Indigenous Goddess Gang

Creating a space for sharing medicine through poetry, food & seed knowledge, herbalism, music and more. This is a space for reclaiming knowledge from an indigenous feminist lens. Each issue we will continue to grow and share the knowledge of our matriarchs and share that medicine. 

Indigenous Goddess Gang is a space intended for INDIGENOUS people. We've had our land taken from us, we've had our cultures taken from us,  we've had our languages taken from us. This is a step towards reclaiming our knowledge, identity and medicine.  This site is not intended for exploiting or appropriating.  Tread lightly and respectfully. 

Know Your Cervix

Know Your Cervix

The Native Youth Sexual Health Network is an organization by and for Indigenous youth that works across issues of sexual and reproductive health, rights and justice throughout the United States and Canada.

Art by: Erin Konsmo (NYSHN)

Art by: Erin Konsmo (NYSHN)

Whether you’re on the front lines defending the water or hearing stories from your Aunties about birthing and moontime (menstruation), cervical mucus is a reproductive health topic that can be discussed anywhere!

Did you know that cervical mucus is composed of 90 - 98% water?

That’s right, mostly water.

Cervical mucus is an important element to our sexual and reproductive health cycles and can inform us about our bodies and overall health.

So what exactly is cervical mucus?

10 quick cervical facts:

  1. Cervical mucus is a fluid created by the cervix (the top part or opening of the uterus, also known as the “neck of the womb”). No two cervixes look alike.

  2. It’s texture, consistency and color changes depending on hormone levels, menstrual cycle changes and overall health. The realities we experience in our lives can show up in our cervical fluid. Anything from travel, to trauma, to change in foods can show up. This is also why it’s great to chart this to see the changes and if any further support is needed

  3. Our bodies create all kinds of mucus and fluids to protect the openings in our bodies (ear wax, phlegm in the throat, nose for example) and this is another one!

  4. Having some discharge from the vagina is totally ok and normal! If you’re worried if things change, like color, texture or smell reach out for support and talk to a midwife or care provider about what your normal is.

  5. The inside of the vagina is its own self cleaning ecosystem - using gentle soaps externally to clear away sweat or other bodily fluids is fine, but avoid using harsh chemical products on the more sensitive parts of the vulva and inside the vagina. This can disrupt the PH balance and cause irritation or infection (a happy vaginal environment is actually acidic). We’ll also make a plug here for reusable and alternative moontime products like menstrual cups, cloth pads, sea sponges, and more!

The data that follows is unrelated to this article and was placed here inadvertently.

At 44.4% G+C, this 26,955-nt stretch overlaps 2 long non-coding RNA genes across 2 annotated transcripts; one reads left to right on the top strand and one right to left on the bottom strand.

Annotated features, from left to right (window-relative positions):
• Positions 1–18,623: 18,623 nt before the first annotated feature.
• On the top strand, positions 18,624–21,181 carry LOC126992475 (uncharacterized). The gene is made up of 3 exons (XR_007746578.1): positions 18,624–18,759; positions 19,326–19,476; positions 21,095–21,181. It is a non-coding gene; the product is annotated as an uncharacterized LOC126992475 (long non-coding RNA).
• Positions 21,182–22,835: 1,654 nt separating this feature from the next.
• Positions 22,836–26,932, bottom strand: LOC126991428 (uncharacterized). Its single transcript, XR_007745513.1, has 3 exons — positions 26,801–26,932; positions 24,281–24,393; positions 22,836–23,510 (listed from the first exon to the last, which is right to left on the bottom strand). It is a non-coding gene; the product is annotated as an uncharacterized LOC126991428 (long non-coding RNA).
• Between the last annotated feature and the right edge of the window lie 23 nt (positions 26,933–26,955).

6. Cervical mucus acts as a door keeper of fertility -  it becomes acidic and difficult to get through when someone is not fertile (no egg inside the uterus to be fertilized) and nourishing and welcoming when an ovum (egg) is present

  7. The cervix (along with the uterus) does a lot of hard work in the body during labor for birth to happen. It both dilates (opens) to 10 cm (or more) and effaces (thins out) to make passage. Baby and the birthing person communicate through hormones and more that make this happen on its own - super cool!

  8. Want to look at your cervix? A great time is before or after moontime so you can see how it changes throughout the menstrual cycle which can also tell you if you may or may not be fertile, or when your moontime is going to happen. Tips include propping yourself up on pillows, having a flashlight, speculum, lubricant, and hand mirror to take a look (hint: it’s really amazing!) Check out for more info! 

  9. Did you know that pap smears can also be done by midwives? A pap smear is the insertion of a speculum followed by a swab to check for cervical cancer. The current recommendation is every 3 years. We suggest bringing a friend with you and to also ask if you can be supported to feel your cervix yourself and watch with a hand mirror what’s happening (all of course if you feel comfortable).

  10. Learning the fertility awareness method (FAM) can help make checking cervical fluid a regular part of how you keep track of your overall health. Throughout the menstrual cycle you can learn to chart what you see and also keep a record of your basal body temperature (your body’s temperature for at least 3 hours of rest) and cervical position. You can also add things like cycles of the moon or ceremonies - this is what many of our ancestors did in different ways as well. Check out for more info! 

Learning about cervical mucus can be one great way of tracking your fertility, even while you are on land! As we experience more and more changes to the air, land and water around us reconnecting with our bodies in ways that allow us to know exactly what’s going on ourselves is critical. All you need is some awareness about your cervix, the different types of mucus and your fingers! You’ll be mucus ready whenever, wherever!

Water Is Life - Know Your Cervix